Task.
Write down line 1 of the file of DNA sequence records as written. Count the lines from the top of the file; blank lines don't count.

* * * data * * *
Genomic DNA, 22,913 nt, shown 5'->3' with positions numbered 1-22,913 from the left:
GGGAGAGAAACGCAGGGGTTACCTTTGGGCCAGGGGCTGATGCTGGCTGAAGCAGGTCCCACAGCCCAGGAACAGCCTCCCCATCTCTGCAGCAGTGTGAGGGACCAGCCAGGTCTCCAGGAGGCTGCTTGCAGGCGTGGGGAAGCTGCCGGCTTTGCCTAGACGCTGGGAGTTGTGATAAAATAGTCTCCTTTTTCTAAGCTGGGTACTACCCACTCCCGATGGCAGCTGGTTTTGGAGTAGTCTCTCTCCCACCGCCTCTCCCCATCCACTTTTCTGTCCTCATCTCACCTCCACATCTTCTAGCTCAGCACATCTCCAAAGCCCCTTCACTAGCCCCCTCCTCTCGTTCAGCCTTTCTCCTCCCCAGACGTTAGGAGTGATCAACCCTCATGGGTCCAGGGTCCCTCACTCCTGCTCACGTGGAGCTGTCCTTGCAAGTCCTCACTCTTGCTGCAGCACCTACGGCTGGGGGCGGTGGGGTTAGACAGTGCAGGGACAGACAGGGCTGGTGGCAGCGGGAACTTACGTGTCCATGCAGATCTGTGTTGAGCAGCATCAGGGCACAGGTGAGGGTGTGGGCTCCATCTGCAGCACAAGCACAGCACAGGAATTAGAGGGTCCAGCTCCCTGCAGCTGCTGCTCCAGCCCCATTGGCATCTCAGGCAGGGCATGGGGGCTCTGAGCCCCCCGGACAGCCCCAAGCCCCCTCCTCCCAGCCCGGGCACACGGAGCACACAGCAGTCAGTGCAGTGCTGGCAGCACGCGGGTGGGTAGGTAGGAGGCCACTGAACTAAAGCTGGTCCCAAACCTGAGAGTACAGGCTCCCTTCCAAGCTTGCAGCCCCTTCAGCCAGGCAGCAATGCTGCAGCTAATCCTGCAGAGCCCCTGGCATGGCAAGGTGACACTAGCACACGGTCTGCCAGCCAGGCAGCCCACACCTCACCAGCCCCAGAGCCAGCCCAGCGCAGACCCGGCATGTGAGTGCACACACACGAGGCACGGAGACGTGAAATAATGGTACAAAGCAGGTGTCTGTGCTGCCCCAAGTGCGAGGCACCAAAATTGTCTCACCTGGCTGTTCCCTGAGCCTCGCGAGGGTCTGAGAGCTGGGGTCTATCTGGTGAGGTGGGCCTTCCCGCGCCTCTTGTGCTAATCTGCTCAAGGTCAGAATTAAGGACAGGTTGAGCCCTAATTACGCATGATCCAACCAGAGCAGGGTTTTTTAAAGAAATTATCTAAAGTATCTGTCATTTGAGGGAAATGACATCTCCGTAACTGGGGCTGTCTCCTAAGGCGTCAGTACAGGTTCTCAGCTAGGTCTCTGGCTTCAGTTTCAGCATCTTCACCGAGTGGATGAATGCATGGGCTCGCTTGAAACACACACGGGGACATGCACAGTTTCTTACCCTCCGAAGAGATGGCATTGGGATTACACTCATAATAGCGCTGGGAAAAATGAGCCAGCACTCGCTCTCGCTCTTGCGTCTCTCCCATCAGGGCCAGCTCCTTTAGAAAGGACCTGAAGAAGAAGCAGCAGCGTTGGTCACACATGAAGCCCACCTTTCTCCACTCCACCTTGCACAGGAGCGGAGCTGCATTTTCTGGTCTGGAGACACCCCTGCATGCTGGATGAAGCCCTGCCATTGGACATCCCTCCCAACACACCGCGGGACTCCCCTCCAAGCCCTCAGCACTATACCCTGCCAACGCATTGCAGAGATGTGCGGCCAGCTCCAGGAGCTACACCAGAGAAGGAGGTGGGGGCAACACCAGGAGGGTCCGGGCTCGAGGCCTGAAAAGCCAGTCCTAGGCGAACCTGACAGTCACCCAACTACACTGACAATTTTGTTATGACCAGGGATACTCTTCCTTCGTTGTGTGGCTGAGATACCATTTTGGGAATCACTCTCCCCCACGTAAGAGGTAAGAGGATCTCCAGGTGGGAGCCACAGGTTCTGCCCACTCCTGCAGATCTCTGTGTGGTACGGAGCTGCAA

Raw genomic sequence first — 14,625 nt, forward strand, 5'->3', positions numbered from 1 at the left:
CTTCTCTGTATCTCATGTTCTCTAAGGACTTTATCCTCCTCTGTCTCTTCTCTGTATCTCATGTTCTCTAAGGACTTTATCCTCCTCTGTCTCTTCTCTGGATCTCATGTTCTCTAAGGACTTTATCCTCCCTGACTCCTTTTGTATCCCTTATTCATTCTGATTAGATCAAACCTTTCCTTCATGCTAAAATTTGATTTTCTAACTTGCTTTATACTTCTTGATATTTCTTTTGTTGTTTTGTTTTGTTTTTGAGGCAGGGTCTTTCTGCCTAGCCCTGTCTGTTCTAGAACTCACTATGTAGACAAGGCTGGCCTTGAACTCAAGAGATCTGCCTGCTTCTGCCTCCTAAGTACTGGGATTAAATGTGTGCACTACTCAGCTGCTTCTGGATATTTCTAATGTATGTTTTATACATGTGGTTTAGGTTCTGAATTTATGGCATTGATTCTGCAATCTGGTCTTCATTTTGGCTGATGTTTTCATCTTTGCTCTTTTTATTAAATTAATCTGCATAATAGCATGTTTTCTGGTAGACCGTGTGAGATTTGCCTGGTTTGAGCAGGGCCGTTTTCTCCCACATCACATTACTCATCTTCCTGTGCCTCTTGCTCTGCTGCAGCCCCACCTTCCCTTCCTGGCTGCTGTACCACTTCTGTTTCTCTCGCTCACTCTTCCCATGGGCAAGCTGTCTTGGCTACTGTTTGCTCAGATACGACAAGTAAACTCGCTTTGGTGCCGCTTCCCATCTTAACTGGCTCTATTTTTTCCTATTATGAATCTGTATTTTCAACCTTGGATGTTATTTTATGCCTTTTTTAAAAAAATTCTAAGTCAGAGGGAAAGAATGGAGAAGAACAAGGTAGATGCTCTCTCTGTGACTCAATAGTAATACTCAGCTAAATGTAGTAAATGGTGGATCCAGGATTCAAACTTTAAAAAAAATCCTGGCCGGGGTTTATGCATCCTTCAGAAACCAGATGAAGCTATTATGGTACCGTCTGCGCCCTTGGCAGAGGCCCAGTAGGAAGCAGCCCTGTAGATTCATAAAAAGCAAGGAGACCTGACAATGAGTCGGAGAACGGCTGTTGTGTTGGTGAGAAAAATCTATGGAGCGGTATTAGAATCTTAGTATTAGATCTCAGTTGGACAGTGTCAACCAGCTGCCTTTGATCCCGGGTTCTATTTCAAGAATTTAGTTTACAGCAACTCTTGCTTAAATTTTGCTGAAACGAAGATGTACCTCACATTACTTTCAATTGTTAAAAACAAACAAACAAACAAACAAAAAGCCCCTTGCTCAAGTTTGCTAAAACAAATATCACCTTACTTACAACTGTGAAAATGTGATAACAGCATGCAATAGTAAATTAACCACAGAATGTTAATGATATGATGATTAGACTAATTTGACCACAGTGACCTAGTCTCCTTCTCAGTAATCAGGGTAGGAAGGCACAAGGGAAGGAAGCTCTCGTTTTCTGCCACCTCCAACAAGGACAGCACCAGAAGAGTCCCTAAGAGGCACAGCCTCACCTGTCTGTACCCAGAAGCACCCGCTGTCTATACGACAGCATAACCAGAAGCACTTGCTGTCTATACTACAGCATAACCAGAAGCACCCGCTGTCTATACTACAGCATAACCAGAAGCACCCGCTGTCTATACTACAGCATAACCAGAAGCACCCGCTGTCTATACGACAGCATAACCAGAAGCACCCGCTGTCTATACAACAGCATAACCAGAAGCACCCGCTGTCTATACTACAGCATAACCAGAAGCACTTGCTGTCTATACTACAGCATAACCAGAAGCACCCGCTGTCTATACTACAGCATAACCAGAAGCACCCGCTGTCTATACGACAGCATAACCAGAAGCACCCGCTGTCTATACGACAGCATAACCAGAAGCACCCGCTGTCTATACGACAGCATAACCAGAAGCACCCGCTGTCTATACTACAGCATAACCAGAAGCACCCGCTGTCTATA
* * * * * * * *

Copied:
Genomic DNA, 22,913 nt, shown 5'->3' with positions numbered 1-22,913 from the left: